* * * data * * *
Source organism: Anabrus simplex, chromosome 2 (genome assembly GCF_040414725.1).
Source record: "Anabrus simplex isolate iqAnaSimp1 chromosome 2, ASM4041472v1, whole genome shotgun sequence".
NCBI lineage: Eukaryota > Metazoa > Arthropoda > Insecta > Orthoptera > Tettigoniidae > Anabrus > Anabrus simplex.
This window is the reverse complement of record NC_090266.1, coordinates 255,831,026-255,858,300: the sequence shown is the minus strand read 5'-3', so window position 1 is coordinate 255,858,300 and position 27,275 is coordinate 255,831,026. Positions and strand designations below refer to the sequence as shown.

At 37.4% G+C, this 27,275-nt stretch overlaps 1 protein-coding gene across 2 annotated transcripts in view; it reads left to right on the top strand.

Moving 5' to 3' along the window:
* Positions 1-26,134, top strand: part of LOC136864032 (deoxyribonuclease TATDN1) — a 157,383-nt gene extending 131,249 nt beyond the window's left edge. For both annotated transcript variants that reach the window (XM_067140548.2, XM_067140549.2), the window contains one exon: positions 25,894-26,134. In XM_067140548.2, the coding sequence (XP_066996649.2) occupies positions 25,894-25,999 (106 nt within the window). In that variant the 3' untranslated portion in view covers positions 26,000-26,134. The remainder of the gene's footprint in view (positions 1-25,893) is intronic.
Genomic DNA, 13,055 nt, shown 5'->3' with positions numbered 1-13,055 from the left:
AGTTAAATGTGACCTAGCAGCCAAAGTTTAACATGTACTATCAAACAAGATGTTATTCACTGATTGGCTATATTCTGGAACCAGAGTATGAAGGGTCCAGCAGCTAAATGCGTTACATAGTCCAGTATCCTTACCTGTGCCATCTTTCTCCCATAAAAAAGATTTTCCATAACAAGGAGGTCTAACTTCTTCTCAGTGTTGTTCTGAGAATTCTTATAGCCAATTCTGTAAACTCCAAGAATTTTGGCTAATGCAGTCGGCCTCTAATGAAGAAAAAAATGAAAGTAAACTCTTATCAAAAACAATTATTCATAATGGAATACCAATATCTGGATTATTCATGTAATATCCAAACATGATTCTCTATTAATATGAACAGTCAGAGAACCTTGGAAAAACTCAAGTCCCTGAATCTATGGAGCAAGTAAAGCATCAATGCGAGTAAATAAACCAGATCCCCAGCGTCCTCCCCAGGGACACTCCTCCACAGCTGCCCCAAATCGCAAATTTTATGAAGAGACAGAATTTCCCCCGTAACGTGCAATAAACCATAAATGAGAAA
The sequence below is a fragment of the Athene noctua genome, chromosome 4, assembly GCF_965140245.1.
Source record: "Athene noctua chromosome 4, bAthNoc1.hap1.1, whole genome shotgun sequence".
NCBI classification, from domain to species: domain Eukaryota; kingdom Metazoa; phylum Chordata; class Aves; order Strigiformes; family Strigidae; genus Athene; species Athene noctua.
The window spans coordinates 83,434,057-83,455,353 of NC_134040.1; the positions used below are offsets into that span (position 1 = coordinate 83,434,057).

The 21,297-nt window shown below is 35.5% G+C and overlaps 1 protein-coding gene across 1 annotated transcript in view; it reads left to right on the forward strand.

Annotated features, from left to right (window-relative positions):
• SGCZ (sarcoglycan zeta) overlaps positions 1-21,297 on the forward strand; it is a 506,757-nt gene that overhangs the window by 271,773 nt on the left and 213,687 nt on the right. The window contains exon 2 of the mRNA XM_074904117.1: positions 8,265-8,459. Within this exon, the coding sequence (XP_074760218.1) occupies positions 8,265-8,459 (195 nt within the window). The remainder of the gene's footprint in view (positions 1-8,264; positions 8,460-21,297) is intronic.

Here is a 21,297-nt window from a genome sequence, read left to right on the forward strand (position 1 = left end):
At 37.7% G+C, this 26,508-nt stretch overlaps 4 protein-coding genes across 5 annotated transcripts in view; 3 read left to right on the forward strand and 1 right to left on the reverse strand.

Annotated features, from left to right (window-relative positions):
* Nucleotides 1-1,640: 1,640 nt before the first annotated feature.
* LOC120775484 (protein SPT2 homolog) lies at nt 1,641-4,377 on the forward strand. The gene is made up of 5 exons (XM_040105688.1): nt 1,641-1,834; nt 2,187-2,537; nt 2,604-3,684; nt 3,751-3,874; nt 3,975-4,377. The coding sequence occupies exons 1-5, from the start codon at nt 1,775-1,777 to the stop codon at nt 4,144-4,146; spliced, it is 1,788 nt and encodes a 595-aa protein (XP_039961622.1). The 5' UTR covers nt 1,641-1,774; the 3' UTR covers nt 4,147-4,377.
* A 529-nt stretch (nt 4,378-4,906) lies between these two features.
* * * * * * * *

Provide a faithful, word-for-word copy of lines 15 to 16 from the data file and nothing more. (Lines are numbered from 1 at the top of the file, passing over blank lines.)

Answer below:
Annotated features, from left to right (window-relative positions):
• SGCZ (sarcoglycan zeta) overlaps positions 1-21,297 on the forward strand; it is a 506,757-nt gene that overhangs the window by 271,773 nt on the left and 213,687 nt on the right. The window contains exon 2 of the mRNA XM_074904117.1: positions 8,265-8,459. Within this exon, the coding sequence (XP_074760218.1) occupies positions 8,265-8,459 (195 nt within the window). The remainder of the gene's footprint in view (positions 1-8,264; positions 8,460-21,297) is intronic.